Attendant Care services are frequently offered to children with emotional and behavioral disorders (EBD) and their families but little is known about best practices in the field. The following report presents a review of the national literature to establish state-of-the-art knowledge about attendant care services. Because no empirical or conceptual literature could be found that specifically described attendant care services for children with EBD, the literature search was broadened to gain knowledge from related fields of practice: specifically, paraprofessional services in mental health, special education, and early intervention. Three main questions recur in the literature and are discussed in the following report: 1) How effective are paraprofessional services and when, where, and how would they best be utilized? 2) What are the common roles and responsibilities of paraprofessionals and are they appropriate? 3) Which qualifications, training, and supervision should be required of and afforded to paraprofessionals to improve effectiveness, recruitment, and retention?

Attendant Care for Children and Youth with EBD/SED: Part I National Literature Review (pdf)

Attendant Care for Children and Youth with EBD/SED: Part II Attendant Care in Kansas
Principal Investigator: Chris Petr, PhD, LSCSW

Project Staff: Sharah Davis, LMSW; Angela Logan, LMSW; and Uta M. Walter, MSW

Attendant Care (AC) services provided to youth who experience Severe Emotional Disturbances (SED) are individualized support provided in the least restrictive community settings. AC has been identified as a valuable piece of the system of care in Kansas and elsewhere. Service utilization continues to dramatically increase, yet very little knowledge about AC is available in the literature. This is the first known study of mental health AC evaluating the standards of AC practices in the state of Kansas, stakeholders’ perspective on the usefulness of AC, and the policies and practices that support integration of AC into the system of care.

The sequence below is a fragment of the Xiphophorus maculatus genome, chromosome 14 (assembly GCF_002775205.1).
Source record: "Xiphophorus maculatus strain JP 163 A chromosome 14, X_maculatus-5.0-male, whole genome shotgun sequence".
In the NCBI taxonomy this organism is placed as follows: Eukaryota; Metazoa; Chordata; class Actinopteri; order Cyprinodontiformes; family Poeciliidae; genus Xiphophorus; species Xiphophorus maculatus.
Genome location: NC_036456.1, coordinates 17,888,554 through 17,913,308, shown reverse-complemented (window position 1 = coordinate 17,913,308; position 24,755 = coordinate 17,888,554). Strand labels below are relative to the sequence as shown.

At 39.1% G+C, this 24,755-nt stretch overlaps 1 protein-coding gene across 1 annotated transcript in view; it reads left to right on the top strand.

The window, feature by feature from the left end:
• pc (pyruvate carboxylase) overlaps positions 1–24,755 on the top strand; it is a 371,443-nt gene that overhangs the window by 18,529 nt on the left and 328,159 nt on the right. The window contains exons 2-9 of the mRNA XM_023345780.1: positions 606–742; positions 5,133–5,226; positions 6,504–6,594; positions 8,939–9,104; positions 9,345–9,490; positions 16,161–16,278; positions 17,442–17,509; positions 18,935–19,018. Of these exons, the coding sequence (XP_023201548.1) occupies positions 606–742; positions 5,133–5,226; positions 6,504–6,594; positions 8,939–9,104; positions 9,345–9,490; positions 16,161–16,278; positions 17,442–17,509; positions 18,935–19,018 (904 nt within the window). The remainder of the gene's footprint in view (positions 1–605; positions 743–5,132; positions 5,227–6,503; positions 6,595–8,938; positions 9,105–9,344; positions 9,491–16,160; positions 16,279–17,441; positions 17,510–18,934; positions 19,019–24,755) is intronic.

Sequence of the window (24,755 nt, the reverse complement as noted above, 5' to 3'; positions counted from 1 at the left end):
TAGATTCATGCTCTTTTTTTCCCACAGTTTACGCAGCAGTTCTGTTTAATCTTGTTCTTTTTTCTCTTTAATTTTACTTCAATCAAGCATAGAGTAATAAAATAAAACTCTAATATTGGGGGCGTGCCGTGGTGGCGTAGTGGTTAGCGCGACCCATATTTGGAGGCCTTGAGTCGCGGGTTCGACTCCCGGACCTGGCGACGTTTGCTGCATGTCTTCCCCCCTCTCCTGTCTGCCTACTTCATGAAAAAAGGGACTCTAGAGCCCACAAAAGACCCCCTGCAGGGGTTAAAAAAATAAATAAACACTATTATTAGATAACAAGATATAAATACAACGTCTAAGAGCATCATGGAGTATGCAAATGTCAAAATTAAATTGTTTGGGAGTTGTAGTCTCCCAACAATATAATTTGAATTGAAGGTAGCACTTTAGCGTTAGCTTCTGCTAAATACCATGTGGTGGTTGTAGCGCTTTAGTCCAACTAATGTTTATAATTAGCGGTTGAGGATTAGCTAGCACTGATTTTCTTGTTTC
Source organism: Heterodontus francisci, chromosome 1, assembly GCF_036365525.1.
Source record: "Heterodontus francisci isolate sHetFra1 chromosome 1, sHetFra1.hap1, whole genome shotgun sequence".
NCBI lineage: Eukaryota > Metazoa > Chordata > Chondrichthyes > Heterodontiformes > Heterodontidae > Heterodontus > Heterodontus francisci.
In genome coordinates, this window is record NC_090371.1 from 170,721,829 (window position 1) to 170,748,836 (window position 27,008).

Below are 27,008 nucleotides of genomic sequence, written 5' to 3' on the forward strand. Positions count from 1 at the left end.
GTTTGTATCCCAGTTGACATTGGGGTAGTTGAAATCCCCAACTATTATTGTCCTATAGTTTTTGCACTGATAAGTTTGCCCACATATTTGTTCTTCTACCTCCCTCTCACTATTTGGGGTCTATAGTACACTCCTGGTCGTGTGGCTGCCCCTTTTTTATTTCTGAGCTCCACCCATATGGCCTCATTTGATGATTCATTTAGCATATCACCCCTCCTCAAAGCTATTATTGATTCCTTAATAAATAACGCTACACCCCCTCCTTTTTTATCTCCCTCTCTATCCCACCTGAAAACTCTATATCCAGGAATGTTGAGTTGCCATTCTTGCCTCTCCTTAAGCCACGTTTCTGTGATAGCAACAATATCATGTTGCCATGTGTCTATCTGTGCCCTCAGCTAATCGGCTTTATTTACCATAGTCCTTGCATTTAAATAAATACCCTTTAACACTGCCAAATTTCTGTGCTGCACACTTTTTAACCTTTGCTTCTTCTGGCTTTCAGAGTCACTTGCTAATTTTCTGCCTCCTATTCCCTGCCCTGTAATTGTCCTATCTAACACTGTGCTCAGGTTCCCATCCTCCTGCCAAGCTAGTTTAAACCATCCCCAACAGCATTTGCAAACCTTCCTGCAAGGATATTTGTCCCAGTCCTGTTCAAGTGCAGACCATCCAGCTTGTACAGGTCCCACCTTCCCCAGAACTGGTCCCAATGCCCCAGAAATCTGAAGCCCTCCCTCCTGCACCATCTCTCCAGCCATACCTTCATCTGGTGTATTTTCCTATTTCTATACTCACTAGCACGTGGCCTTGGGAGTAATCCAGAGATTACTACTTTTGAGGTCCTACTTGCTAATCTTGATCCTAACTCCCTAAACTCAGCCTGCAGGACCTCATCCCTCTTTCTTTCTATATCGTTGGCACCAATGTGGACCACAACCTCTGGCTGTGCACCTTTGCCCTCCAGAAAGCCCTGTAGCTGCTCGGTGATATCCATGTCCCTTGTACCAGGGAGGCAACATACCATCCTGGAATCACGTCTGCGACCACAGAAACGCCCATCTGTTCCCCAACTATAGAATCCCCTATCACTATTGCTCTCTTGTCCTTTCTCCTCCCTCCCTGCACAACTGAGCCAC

Attendant Care for Chlildren and Youth with EBD/SED: Part II Attendant Care in Kansas (pdf)

Best Practices for Families with Children Who Experience Substance Abuse, Juvenile Delinquency, and Serious Emotional Disturbance
Principal Investigator: Chris Petr, PhD, LSCSW

Project Staff: Tara McLendon, LSCSW; Don McLendon, PsyD, LSCSW; and Tami Radohl, LSCSW

Project Completed: Mar 2007

This Best Practice Report reviews four helping modalities that specifically recognize the family as an essential agent of change: Multisystemic Therapy (MST), Brief-Strategic Family Therapy (BSFT), Multidimensional Family Therapy (MDFT), and Functional Family Therapy (FFT). This report outlines the history and development of each modality, as well as each research base, fidelity protocol, and strengths and weaknesses. They all have relatively similar histories, in that all four approaches have been in development for at least 25 years and have some level of empirical research base. Additionally, the results of a phone survey of Kansas Community-Based Service Directors are included. The survey addressed estimates of SED children receiving family therapy in the respective CMHCs, models of family therapy utilized, and barriers to family-centered service provision, among other questions. The survey results indicate that family therapy appears to be infrequently utilized among CMHCs. Barriers to utilizing family-centered service, as well as suggestions to address barriers are discussed. Finally, family therapy initiatives in the state are discussed. Current initiatives include an outcome study at two CMHCs, which is measuring the effectiveness of Family-Directed Structural Therapy, an innovative family therapy model that originated in Kansas; and the Home-Based Family Therapy Partnership, a training program for home-based family therapists which is facilitated by Kansas State University.